Canada's aboriginals had long awaited the government's formal apology.

The evening before, a brief downpour soaked the capital, which one elder interpreted as a "cleansing rain" meant to prepare Ottawa for the solemn ceremony.
   
Click here to find out more!

Fittingly, then, yesterday dawned temperate and bright. About 60 people gathered for a sunrise ceremony on Victoria Island near Parliament Hill. They held hands for prayer, a pipe ceremony and the lighting of a small blaze that would burn until official events on the Hill ended.

Peter Cooko, from Maniwaki, Que., tended the modest fire for hours. He attended a French-language residential school for six years as a child. "I volunteered for the job of this ceremony. It's a spiritual thing to tend the fire here."

Meanwhile, people filled the plastic chairs set up on Parliament Hill. Volunteers handed out water and tissues, in case of tears. Some carried feathers. A few held placards.

Mostly, the audience was quiet and focused on the words of apology from Harper, Liberal Leader Stephane Dion, the Bloc Quebecois's Gilles Duceppe and NDP Leader Jack Layton.

It was the responses from First Nations' leaders in the House that drew the most enthusiasm from those gathered outside. Decked in full headdress, Assembly of First Nations Chief Phil Fontaine accepted the apology and spurred a standing ovation on the lawn of Parliament.

Iris Acoose, 56, of the Sakimay First Nation in Saskatchewan, watched the TV screen outside. She spent six years in a residential school, an experience that led her into "major drinking and drugging" as an adult. Now sober, she is a health support worker. Yesterday, she felt satisfied.

"I wanted to come here, I thought it was important," Acoose said. "An apology from the prime minister is a great thing."

Elsie Robinson left with words of hope. "Our people are strong. They're not stupid, they're beautiful people. We're all turning a page together."
« Last Edit: June 12, 2008, 12:10:27 PM by Adrian »

Adrian

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Re: Hidden From History
« Reply #17 on: June 12, 2008, 02:32:42 PM »
The peoples of Canada and beyond, need desperately to be heard, and I don't wan't any one saying these didn't occur. It makes you as sick of those that said the Haulocaust didn't happen.

This is very important and will hopefully star the healing process in a big way. As an abuse victim myself, I know the harm it can do to our psyches, our attitude, our feelings of worthlessness, and not belonging really anywhere. I bypassed it years ago, with a lot of reading, studying, and actively speaking about sexual abuse, emotional, and even physical abuse.

It hinders our process of growing, and I made many bad impulsive decisions in my early years, the fear I lived in for years. It still hits me when I think of it, and it jolts me whenever, I hear of abuse. As a Heinz 57, still searching for my real Dad's family, I have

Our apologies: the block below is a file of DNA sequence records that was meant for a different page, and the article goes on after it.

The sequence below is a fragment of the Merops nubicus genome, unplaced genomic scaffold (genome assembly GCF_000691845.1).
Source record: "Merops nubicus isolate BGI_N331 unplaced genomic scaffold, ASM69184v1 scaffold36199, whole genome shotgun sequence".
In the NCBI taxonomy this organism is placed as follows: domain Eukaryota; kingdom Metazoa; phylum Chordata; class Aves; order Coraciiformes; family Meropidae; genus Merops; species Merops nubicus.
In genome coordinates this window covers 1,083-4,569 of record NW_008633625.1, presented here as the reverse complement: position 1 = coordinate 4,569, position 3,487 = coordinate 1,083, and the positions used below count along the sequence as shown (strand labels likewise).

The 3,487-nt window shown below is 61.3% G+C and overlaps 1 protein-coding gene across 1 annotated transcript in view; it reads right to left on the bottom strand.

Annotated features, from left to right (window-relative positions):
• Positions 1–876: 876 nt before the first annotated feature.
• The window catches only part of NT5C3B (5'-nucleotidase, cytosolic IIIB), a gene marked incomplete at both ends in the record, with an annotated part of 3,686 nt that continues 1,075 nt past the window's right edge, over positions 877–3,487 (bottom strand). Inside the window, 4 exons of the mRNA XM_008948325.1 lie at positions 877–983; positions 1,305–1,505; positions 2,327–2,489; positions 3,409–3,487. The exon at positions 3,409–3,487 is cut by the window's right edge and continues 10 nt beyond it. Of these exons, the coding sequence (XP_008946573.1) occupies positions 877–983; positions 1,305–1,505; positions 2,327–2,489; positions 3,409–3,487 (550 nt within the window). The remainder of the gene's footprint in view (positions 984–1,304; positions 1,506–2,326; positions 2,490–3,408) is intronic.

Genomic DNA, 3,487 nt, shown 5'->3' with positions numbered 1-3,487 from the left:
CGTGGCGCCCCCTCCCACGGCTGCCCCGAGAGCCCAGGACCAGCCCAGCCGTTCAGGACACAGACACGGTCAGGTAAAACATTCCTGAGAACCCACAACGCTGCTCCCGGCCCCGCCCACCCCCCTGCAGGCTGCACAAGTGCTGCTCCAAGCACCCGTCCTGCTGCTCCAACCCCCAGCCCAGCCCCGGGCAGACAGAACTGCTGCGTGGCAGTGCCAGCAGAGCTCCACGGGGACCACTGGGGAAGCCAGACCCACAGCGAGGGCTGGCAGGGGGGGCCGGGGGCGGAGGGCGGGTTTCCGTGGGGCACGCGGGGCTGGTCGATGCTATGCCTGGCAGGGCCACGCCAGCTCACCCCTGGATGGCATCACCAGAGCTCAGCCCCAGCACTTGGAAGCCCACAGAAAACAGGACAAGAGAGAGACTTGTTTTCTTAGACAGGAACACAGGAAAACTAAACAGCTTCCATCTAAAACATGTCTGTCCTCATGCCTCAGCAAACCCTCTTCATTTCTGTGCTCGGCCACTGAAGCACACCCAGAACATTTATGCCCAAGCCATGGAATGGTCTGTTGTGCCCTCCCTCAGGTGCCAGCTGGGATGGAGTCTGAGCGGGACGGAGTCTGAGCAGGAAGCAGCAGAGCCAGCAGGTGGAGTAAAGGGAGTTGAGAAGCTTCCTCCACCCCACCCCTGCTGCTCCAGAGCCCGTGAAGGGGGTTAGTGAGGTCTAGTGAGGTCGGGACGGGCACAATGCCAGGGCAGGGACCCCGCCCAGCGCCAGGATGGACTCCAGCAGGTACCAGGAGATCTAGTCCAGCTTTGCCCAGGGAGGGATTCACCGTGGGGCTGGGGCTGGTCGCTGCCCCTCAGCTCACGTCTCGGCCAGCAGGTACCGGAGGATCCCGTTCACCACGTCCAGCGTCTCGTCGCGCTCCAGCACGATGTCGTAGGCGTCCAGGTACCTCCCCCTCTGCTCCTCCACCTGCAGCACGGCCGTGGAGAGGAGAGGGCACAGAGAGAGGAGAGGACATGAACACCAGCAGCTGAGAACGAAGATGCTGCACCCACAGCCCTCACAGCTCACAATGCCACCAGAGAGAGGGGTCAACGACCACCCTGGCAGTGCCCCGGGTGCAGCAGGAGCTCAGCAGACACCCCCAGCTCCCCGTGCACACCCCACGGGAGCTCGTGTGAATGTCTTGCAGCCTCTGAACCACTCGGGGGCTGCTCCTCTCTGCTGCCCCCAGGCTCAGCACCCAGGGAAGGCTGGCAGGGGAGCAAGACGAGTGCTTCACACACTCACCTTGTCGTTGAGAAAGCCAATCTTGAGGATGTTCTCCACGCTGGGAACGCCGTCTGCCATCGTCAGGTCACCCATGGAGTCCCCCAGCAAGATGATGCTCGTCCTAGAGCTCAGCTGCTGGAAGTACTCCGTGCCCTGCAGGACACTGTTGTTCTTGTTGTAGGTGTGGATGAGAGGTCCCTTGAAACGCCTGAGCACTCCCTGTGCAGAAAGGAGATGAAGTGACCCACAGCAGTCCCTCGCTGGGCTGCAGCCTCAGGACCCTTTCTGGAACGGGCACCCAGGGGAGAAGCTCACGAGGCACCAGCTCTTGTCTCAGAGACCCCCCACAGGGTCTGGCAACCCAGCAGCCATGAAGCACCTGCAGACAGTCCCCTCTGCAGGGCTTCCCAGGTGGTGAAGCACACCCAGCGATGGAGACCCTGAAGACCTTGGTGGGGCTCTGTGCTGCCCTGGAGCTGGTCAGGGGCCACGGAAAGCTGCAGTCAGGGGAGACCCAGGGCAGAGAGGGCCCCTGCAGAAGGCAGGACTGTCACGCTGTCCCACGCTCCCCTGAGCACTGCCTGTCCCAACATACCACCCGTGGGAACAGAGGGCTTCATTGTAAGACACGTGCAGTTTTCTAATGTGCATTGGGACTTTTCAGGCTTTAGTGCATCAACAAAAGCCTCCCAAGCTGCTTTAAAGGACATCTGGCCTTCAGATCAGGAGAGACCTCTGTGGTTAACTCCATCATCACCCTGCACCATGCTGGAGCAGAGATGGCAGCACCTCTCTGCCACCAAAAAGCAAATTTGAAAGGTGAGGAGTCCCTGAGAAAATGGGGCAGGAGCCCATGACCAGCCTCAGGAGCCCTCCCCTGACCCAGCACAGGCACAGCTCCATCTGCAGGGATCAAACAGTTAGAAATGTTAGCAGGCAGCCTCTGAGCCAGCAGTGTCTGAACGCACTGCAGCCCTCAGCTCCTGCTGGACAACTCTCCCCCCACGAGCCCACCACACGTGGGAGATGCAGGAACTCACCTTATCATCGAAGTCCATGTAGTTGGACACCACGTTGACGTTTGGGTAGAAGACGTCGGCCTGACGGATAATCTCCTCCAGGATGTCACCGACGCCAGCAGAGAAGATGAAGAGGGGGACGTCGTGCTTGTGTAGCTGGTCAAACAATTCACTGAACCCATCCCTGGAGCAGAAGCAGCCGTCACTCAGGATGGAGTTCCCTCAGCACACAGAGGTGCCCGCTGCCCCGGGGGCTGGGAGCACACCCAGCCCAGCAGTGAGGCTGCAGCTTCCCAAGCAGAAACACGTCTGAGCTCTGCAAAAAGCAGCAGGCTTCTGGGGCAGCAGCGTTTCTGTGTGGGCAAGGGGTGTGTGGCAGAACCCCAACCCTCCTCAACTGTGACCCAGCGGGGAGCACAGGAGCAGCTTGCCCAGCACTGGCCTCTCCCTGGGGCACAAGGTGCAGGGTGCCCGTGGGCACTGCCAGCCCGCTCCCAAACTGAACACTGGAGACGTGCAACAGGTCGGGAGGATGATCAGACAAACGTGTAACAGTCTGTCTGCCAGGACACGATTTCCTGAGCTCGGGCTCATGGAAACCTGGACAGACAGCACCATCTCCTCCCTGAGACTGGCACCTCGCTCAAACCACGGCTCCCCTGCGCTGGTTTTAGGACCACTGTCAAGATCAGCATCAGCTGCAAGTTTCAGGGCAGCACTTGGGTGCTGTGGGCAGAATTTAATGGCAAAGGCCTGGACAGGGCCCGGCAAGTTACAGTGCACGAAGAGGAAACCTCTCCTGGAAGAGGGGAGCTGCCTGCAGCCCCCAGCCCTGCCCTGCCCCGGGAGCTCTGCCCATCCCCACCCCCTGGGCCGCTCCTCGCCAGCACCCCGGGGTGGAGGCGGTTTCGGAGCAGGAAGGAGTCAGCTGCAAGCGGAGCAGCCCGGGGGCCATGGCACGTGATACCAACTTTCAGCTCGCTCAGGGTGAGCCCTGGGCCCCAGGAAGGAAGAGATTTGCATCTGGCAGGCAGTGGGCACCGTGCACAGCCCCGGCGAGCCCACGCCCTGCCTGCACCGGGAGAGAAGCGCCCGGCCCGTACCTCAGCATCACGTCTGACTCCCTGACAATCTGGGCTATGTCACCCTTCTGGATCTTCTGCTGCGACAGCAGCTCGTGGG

crossed barriers.

It is with a feeling of great glory, I am happy in knowing that Canada stepped up to the plate, regarding the abuses in the Residential Schools, and how it affected, my Ojibway husbands, family. He is an ex now, and is still following the same destructive parenting skills.

Thankyou, a sister in peace and growth, and helping survivors.

Chris

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Re: Hidden From History
« Reply #18 on: June 21, 2008, 01:30:05 PM »
I am very pleased about this. While on my trip this week, all radio stations seemed to have guests talking about this. I guess for the first time ever, these folks finally feel like someone is listening.

Most of Canada's biggest changes are rooted in the West. I guess that is because the wind blows from west to east?

Adrian

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Re: Hidden From History
« Reply #19 on: June 21, 2008, 07:55:03 PM »
 ??? ::) ::) >:( >:( :'( :'( :'(

I totally agree! There is NO more room for secrets! Our young, and old are being killed off. Many are of Native descent. Some are not.

I am crossing my fingers, and praying that those that know anything at all, about any killing, step forward. The time has come, and we need answers.

The Residential Schools were hell holes, and caused many of their children being horrifically abused.Some made it out. Some perished in this schools. The Catholic's did nothing, and tranferred renegade pedophiles, priests, and pastors, to other places. , to continue their abuse.There were many who did not survive the abuse, and either committed suicide, or turned to alchohol. and drugs.

Chris

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Re: Hidden From History
« Reply #20 on: June 22, 2008, 07:27:43 PM »
The sad thing is, there are still people out there who think that government should 'transform' children and there are still people who think pedophilia is 'progessive' and 'normal'.

But you are right, I agree wtih you. Time to get the secrets out in the open. It is amazing it took to 2008 for the government to actually recognize this.

And for the people who are upset the government did that, I hope they can understand that it is not an indictment on Canada as a country or on the people here.

Randyman

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Re: Hidden From History
« Reply #21 on: August 02, 2009, 05:54:13 PM »